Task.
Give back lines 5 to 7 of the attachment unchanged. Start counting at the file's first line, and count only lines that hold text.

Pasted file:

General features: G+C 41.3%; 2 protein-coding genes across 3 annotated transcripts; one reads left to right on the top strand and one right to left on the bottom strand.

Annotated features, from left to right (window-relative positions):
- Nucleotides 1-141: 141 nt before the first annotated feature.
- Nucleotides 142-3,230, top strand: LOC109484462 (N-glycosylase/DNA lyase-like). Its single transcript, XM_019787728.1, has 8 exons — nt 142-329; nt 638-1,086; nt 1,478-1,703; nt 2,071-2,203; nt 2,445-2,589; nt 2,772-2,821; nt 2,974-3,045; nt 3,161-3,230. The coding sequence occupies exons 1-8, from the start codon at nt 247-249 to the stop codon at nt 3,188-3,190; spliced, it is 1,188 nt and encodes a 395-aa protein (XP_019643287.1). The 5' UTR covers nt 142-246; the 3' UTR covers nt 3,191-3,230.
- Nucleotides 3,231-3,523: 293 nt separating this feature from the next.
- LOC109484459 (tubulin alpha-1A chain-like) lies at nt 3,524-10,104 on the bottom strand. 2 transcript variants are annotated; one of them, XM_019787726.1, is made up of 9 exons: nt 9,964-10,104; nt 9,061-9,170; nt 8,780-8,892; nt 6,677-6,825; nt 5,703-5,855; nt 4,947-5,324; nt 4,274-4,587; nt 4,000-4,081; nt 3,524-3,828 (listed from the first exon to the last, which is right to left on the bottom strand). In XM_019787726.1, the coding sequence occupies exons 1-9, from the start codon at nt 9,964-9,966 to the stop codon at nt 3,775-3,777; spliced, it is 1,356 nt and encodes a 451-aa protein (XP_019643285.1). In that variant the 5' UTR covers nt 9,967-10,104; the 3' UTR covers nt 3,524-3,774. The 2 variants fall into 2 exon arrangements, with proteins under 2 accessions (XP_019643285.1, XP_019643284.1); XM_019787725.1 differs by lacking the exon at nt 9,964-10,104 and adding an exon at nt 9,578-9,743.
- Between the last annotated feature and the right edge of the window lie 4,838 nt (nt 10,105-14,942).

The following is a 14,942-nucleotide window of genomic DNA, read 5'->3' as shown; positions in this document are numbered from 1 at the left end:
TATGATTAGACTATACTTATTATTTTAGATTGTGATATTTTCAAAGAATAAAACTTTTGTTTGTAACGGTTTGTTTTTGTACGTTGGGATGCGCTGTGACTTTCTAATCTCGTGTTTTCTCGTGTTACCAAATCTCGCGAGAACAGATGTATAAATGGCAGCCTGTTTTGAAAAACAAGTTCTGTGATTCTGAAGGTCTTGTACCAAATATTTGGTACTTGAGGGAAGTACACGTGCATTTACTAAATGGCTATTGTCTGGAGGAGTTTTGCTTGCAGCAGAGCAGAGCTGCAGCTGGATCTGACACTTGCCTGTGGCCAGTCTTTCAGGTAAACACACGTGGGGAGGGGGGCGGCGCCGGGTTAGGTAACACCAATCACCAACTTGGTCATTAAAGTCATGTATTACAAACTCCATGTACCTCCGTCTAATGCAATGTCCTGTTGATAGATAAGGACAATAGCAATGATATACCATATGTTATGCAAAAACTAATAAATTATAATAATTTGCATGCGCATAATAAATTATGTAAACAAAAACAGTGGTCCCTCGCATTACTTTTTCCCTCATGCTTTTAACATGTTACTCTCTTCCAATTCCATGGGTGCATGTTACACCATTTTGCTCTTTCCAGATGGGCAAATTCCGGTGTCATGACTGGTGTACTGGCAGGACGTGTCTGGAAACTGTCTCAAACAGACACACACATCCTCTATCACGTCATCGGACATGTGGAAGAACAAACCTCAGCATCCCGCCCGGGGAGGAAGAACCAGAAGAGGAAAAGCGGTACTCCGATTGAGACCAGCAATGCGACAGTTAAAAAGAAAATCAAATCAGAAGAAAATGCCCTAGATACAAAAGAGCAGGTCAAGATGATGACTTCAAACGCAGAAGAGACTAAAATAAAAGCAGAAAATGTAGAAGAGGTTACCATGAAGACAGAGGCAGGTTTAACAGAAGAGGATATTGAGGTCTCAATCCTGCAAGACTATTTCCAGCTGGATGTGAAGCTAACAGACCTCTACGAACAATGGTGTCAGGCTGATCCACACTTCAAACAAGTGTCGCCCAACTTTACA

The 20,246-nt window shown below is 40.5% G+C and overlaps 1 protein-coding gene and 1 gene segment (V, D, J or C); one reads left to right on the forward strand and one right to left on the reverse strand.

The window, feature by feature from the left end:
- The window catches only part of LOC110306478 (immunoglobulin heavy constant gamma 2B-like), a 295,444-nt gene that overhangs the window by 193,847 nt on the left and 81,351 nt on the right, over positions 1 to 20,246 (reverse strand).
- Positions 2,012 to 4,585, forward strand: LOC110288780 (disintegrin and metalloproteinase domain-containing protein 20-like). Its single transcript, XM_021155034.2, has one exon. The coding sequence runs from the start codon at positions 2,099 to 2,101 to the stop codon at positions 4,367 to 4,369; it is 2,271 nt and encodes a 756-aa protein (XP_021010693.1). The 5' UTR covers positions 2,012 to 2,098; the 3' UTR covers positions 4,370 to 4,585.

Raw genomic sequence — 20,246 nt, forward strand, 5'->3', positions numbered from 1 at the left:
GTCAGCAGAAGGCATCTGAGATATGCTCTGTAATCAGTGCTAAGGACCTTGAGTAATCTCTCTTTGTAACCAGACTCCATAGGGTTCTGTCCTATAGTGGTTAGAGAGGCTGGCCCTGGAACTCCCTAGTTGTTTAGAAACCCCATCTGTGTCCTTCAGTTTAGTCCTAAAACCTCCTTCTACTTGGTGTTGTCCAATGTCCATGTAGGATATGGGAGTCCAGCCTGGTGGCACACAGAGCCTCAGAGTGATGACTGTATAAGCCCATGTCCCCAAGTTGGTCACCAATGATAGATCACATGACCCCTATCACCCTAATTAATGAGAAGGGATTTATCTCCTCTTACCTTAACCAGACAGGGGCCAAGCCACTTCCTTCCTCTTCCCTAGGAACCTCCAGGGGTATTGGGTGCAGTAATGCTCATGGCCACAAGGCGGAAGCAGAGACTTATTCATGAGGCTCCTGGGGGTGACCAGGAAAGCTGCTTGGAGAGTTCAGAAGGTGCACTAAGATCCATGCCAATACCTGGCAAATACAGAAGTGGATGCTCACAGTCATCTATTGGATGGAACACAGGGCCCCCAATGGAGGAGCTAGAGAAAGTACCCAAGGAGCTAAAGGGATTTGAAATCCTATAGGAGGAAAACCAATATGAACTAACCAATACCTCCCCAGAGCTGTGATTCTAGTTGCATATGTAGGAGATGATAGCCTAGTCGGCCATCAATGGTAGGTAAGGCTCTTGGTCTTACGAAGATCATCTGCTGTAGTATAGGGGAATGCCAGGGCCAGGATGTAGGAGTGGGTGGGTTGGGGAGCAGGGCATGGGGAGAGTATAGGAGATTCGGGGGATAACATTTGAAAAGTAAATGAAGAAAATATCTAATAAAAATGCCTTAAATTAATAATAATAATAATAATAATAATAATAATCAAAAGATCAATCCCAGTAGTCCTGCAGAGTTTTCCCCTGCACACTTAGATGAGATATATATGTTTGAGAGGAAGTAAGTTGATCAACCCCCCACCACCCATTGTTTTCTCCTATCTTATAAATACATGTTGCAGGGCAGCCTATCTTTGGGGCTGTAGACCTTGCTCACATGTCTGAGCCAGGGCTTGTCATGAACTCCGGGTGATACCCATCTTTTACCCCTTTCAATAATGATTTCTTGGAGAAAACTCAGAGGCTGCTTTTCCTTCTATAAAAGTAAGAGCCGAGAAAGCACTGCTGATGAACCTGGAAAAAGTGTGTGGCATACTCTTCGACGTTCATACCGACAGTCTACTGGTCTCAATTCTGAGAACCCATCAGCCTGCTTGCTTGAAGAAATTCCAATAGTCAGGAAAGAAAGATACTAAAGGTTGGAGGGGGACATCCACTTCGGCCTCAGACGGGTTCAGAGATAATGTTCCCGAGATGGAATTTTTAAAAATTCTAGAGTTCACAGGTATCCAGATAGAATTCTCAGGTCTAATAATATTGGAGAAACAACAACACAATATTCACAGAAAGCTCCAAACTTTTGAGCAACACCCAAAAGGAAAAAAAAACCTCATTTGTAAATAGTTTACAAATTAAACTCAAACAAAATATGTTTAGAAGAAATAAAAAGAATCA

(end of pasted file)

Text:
- Nucleotides 3,231-3,523: 293 nt separating this feature from the next.
- LOC109484459 (tubulin alpha-1A chain-like) lies at nt 3,524-10,104 on the bottom strand. 2 transcript variants are annotated; one of them, XM_019787726.1, is made up of 9 exons: nt 9,964-10,104; nt 9,061-9,170; nt 8,780-8,892; nt 6,677-6,825; nt 5,703-5,855; nt 4,947-5,324; nt 4,274-4,587; nt 4,000-4,081; nt 3,524-3,828 (listed from the first exon to the last, which is right to left on the bottom strand). In XM_019787726.1, the coding sequence occupies exons 1-9, from the start codon at nt 9,964-9,966 to the stop codon at nt 3,775-3,777; spliced, it is 1,356 nt and encodes a 451-aa protein (XP_019643285.1). In that variant the 5' UTR covers nt 9,967-10,104; the 3' UTR covers nt 3,524-3,774. The 2 variants fall into 2 exon arrangements, with proteins under 2 accessions (XP_019643285.1, XP_019643284.1); XM_019787725.1 differs by lacking the exon at nt 9,964-10,104 and adding an exon at nt 9,578-9,743.
- Between the last annotated feature and the right edge of the window lie 4,838 nt (nt 10,105-14,942).